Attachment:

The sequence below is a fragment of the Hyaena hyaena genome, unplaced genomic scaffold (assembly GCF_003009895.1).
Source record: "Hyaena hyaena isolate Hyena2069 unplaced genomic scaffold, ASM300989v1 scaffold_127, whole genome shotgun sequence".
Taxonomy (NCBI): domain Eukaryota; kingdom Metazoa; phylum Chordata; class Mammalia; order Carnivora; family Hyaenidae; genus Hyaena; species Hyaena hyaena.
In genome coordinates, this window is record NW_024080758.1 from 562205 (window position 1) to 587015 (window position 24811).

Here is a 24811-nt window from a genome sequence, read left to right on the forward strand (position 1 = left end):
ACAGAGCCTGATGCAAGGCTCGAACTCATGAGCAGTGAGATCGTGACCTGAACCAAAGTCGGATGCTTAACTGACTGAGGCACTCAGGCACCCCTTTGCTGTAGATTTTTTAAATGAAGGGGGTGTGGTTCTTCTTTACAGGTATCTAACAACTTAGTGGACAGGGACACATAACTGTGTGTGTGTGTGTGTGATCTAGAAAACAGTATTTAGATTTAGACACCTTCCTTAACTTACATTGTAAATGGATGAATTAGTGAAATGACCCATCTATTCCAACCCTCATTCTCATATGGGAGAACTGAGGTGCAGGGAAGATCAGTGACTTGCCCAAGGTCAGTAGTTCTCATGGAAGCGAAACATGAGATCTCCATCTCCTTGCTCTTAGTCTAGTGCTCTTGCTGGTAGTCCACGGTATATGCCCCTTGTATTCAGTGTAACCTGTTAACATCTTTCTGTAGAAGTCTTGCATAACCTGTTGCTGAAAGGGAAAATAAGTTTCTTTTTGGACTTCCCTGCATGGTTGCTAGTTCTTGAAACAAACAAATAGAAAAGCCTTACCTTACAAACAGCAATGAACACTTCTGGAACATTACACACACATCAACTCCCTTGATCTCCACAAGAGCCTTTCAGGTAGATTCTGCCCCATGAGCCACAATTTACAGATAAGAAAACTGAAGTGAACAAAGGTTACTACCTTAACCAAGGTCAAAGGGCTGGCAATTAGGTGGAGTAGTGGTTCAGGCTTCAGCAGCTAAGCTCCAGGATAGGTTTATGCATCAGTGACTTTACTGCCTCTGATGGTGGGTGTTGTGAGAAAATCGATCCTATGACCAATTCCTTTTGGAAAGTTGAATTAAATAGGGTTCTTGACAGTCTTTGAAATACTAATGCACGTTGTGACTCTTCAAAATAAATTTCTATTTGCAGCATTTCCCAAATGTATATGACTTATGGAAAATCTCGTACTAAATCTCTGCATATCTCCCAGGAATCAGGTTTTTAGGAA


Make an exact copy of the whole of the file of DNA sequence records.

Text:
The sequence below is a fragment of the Hyaena hyaena genome, unplaced genomic scaffold (assembly GCF_003009895.1).
Source record: "Hyaena hyaena isolate Hyena2069 unplaced genomic scaffold, ASM300989v1 scaffold_127, whole genome shotgun sequence".
Taxonomy (NCBI): domain Eukaryota; kingdom Metazoa; phylum Chordata; class Mammalia; order Carnivora; family Hyaenidae; genus Hyaena; species Hyaena hyaena.
In genome coordinates, this window is record NW_024080758.1 from 562205 (window position 1) to 587015 (window position 24811).

Here is a 24811-nt window from a genome sequence, read left to right on the forward strand (position 1 = left end):
ACAGAGCCTGATGCAAGGCTCGAACTCATGAGCAGTGAGATCGTGACCTGAACCAAAGTCGGATGCTTAACTGACTGAGGCACTCAGGCACCCCTTTGCTGTAGATTTTTTAAATGAAGGGGGTGTGGTTCTTCTTTACAGGTATCTAACAACTTAGTGGACAGGGACACATAACTGTGTGTGTGTGTGTGTGATCTAGAAAACAGTATTTAGATTTAGACACCTTCCTTAACTTACATTGTAAATGGATGAATTAGTGAAATGACCCATCTATTCCAACCCTCATTCTCATATGGGAGAACTGAGGTGCAGGGAAGATCAGTGACTTGCCCAAGGTCAGTAGTTCTCATGGAAGCGAAACATGAGATCTCCATCTCCTTGCTCTTAGTCTAGTGCTCTTGCTGGTAGTCCACGGTATATGCCCCTTGTATTCAGTGTAACCTGTTAACATCTTTCTGTAGAAGTCTTGCATAACCTGTTGCTGAAAGGGAAAATAAGTTTCTTTTTGGACTTCCCTGCATGGTTGCTAGTTCTTGAAACAAACAAATAGAAAAGCCTTACCTTACAAACAGCAATGAACACTTCTGGAACATTACACACACATCAACTCCCTTGATCTCCACAAGAGCCTTTCAGGTAGATTCTGCCCCATGAGCCACAATTTACAGATAAGAAAACTGAAGTGAACAAAGGTTACTACCTTAACCAAGGTCAAAGGGCTGGCAATTAGGTGGAGTAGTGGTTCAGGCTTCAGCAGCTAAGCTCCAGGATAGGTTTATGCATCAGTGACTTTACTGCCTCTGATGGTGGGTGTTGTGAGAAAATCGATCCTATGACCAATTCCTTTTGGAAAGTTGAATTAAATAGGGTTCTTGACAGTCTTTGAAATACTAATGCACGTTGTGACTCTTCAAAATAAATTTCTATTTGCAGCATTTCCCAAATGTATATGACTTATGGAAAATCTCGTACTAAATCTCTGCATATCTCCCAGGAATCAGGTTTTTAGGAA